Astro 101 — The Astronomy of Astrology

by Storm Cestavani on 08/23/2013 · 0 comments

The astronomical basis for astrologyI am going to begin this lesson so we can understand the basic astronomy of the solar system.   As I discussed in the history of astrology, it was not so long ago that both astronomy and astrology were one body and I do feel that it is important to understand where the planets are in our solar system.  Although this could be rather tedious for individuals that would prefer to jump to interpreting their charts, we will use our understanding of the solar system in follow up lessons.

One of the interesting things that I have found about “our understanding” of the solar system is that many of us do not understand it at all.  We know that there is a Sun and a Moon, but beyond that many people do not know how many planets there are.  I recently queried a bunch of my friends and I got random answers from 6 to 11 to 13, and several did not know that Pluto was no longer a planet. That’s right – for those of you that did not know — Pluto is no longer a planet.   Before any Scorpios (Pluto rules Scorpio) start to develop an identity crisis over Pluto’s demotion, in astrology we still consider Pluto a planet.

I am sure that some of you are wondering how this happened?   Why did Pluto get demoted?   We can some this up in one word – ERIS.

OMG…. The Solar System Has Dwarves! (No Dwarves allowed)

dwarf planets in the horoscopeIn January 2005, Mike Brown and his team located in San Diego, CA discovered an object in the solar system that appeared to be larger than Pluto.  Brown and the astronomers at NASA initially called the object the “tenth planet” and gave it the provisional designation of 2003 UB 313.  However, the size of the object would end up becoming a huge problem and internal arguments and debates erupted in the Astronomical Community.

In August 2006, the IAU agreed upon a new definition of a planet in the solar system.   The adaptation of the new requirements for planethood (orbits the sun, has a round shape, and has “cleared the neighborhood” around its orbit) led to the demotion of Pluto to a new category of dwarf planets.  In addition, the asteroid Ceres (which was a planet until 1802 and herself demoted to an asteroid) was promoted to a dwarf planet.   The new dwarf planet that caused such a ruckus was named Eris who (perhaps by synchronicity) was the Greek Goddess of Strife and Discord.  In September 2008, the IAU admitted Haumea as a dwarf planet followed by MakeMake.


There are several other trans-Neptunian objects under consideration.  Some of these include Orcus, Quaoar, 2007 OR10, Sedna, and the asteroid Vesta.   In this course, I will only be covering dwarf planets Ceres, Pluto, and my preliminary understanding of Eris.   The other dwarf planets Haumaea and MakeMake I may include in the next course if I have had time to work with them.


The solar system in astrology

On the left hand side of this diagram, you will see a yellow glow.   This is the Sun and it is the center of our solar system.  Every planet, dwarf planet, and asteroid revolves around the Sun.

The Inferior Planets 

Mercury is probably the most famous of planets.  In recent years, pop culture has become very familiar with the astrological phenomena of Mercury retrograde.   Mercury moves around the Sun very quickly and it takes it 88 earth days to circle the Sun.   Mercury never gets more than 27 degrees away from the Sun, so it is usually found in the same sign or the one before or after it.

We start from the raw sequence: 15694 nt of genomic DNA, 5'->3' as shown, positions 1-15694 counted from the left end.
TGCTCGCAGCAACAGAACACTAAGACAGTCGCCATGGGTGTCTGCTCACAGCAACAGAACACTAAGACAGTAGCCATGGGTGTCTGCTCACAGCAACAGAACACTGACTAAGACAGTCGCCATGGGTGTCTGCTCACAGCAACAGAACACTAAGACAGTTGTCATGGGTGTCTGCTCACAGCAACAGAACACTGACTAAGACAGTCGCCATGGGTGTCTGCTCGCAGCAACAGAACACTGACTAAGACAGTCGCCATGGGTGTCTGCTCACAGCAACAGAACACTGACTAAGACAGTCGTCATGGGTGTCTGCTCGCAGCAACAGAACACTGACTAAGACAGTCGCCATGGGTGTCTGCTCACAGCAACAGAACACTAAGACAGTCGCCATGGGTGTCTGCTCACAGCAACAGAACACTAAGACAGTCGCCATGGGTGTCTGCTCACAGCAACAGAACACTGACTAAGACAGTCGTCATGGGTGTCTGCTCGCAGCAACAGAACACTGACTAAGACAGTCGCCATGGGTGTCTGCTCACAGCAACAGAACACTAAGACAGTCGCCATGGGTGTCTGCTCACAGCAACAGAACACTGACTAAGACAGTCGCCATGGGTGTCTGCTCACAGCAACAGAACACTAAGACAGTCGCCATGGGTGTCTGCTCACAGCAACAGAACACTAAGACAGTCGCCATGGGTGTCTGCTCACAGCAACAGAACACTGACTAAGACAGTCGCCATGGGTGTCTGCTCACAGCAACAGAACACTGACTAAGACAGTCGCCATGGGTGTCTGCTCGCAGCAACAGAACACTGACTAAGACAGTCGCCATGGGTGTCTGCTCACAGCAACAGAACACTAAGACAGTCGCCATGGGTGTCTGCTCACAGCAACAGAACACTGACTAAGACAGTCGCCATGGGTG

Venus is the next inferior planet.  It was named after the Goddess of Love in Roman Mythology, and like Mercury moves around the Sun rather quickly.  A Venusian year is 224-225 earth days.   The great irony about Venus is that one of her days is longer than it takes for her to revolve around the Sun.   Venus rotates very slowly on her axis and one day on the planet is 225 earth days.   Venus is never more than 48 degrees from the Sun.

Earth and Moon

This is where we live, and because we stand upon the Earth we do not measure the location of Earth in a chart in western astrology.   Since it is the observation point of the solar system, the Earth is always in the opposite astrological sign to the Sun.  For example, if you lived on the Sun right now (please bring a large air conditioned igloo) you would find the Earth in the sign of Pisces.  Why?  The Sun (as of this writing) is in the sign of Virgo.  It takes the Earth 365.25 days to revolve around the Sun.  This is called 1 year.   Further, the Earth is the only planet in the solar system (as far as we know) that intelligent life exists.

Earth is the first planet in the solar system that has a satellite that orbits it.  Although we refer to it as the “Moon”, its name is actually Luna.  The Moon revolves around the earth every 28-29 days.   Every month at the New Moon we begin a new lunar month, which is still part of many religious systems.

The Superior Planets:

The first superior planet in the solar system is Mars.    Mars is a rather interesting planet, because it has a rather elliptical orbit and with its striking red color it is very noticeable when it is the closest to the earth.   Mars was named after the Roman God of war and is often associated with bloodshed and anger.   In traditional astrology it is considered the lesser malefic and is often associated with bad omens.  Mars is about half the size of the earth and revolves around the Sun every 687 days or roughly every 2 years.

We Now Interrupt Your Regularly Scheduled Program…

There are many theories about the asteroid belt.  One is that there used to be a planet that existed between Mars and Jupiter, but it was destroyed by either an impact or due to the gravitational pull of Jupiter.  This is now home to thousands of asteroids ruled by their Queen – dwarf planet Ceres.  Ceres takes about 4.60 years to revolve around the Sun.   Within the asteroid belt are three other large sized asteroids which many astrologers use in their forecasting:  Pallas Athena, Juno, and Vesta.